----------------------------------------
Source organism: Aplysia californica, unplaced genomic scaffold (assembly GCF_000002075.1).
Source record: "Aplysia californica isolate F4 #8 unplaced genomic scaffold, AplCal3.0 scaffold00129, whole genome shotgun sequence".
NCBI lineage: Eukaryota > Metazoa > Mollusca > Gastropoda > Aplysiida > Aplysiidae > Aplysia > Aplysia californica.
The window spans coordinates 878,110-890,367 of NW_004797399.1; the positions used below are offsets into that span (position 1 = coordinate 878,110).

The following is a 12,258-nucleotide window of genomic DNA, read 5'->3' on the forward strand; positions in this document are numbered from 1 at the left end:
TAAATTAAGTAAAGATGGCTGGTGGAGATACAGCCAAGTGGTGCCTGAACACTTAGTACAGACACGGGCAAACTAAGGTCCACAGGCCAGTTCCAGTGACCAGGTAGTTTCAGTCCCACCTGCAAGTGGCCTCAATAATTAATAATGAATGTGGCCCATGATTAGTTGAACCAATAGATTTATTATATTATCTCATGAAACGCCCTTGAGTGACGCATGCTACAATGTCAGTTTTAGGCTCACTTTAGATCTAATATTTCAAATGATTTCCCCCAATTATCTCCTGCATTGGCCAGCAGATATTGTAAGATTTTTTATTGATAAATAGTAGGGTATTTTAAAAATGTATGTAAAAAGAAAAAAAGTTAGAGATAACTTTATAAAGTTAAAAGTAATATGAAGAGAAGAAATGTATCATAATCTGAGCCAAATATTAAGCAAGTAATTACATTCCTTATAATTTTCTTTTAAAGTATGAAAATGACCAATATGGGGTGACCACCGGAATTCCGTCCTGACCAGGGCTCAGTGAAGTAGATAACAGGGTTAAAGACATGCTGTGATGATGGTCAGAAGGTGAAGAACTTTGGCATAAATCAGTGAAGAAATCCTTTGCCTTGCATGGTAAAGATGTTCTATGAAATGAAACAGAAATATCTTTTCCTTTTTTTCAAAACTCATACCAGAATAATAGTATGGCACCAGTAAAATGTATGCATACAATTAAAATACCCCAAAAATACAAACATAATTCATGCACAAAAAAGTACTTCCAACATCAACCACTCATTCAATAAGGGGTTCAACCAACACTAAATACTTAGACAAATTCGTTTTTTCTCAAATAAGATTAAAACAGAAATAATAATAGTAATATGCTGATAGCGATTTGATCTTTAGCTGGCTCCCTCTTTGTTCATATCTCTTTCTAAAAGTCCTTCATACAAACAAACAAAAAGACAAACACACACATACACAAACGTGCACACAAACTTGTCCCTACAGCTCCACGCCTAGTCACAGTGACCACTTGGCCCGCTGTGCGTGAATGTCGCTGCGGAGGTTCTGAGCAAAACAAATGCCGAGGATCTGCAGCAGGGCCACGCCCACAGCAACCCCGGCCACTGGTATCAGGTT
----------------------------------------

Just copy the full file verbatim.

Source organism: Aplysia californica, unplaced genomic scaffold (assembly GCF_000002075.1).
Source record: "Aplysia californica isolate F4 #8 unplaced genomic scaffold, AplCal3.0 scaffold00129, whole genome shotgun sequence".
NCBI lineage: Eukaryota > Metazoa > Mollusca > Gastropoda > Aplysiida > Aplysiidae > Aplysia > Aplysia californica.
The window spans coordinates 878,110-890,367 of NW_004797399.1; the positions used below are offsets into that span (position 1 = coordinate 878,110).

The following is a 12,258-nucleotide window of genomic DNA, read 5'->3' on the forward strand; positions in this document are numbered from 1 at the left end:
TAAATTAAGTAAAGATGGCTGGTGGAGATACAGCCAAGTGGTGCCTGAACACTTAGTACAGACACGGGCAAACTAAGGTCCACAGGCCAGTTCCAGTGACCAGGTAGTTTCAGTCCCACCTGCAAGTGGCCTCAATAATTAATAATGAATGTGGCCCATGATTAGTTGAACCAATAGATTTATTATATTATCTCATGAAACGCCCTTGAGTGACGCATGCTACAATGTCAGTTTTAGGCTCACTTTAGATCTAATATTTCAAATGATTTCCCCCAATTATCTCCTGCATTGGCCAGCAGATATTGTAAGATTTTTTATTGATAAATAGTAGGGTATTTTAAAAATGTATGTAAAAAGAAAAAAAGTTAGAGATAACTTTATAAAGTTAAAAGTAATATGAAGAGAAGAAATGTATCATAATCTGAGCCAAATATTAAGCAAGTAATTACATTCCTTATAATTTTCTTTTAAAGTATGAAAATGACCAATATGGGGTGACCACCGGAATTCCGTCCTGACCAGGGCTCAGTGAAGTAGATAACAGGGTTAAAGACATGCTGTGATGATGGTCAGAAGGTGAAGAACTTTGGCATAAATCAGTGAAGAAATCCTTTGCCTTGCATGGTAAAGATGTTCTATGAAATGAAACAGAAATATCTTTTCCTTTTTTTCAAAACTCATACCAGAATAATAGTATGGCACCAGTAAAATGTATGCATACAATTAAAATACCCCAAAAATACAAACATAATTCATGCACAAAAAAGTACTTCCAACATCAACCACTCATTCAATAAGGGGTTCAACCAACACTAAATACTTAGACAAATTCGTTTTTTCTCAAATAAGATTAAAACAGAAATAATAATAGTAATATGCTGATAGCGATTTGATCTTTAGCTGGCTCCCTCTTTGTTCATATCTCTTTCTAAAAGTCCTTCATACAAACAAACAAAAAGACAAACACACACATACACAAACGTGCACACAAACTTGTCCCTACAGCTCCACGCCTAGTCACAGTGACCACTTGGCCCGCTGTGCGTGAATGTCGCTGCGGAGGTTCTGAGCAAAACAAATGCCGAGGATCTGCAGCAGGGCCACGCCCACAGCAACCCCGGCCACTGGTATCAGGTT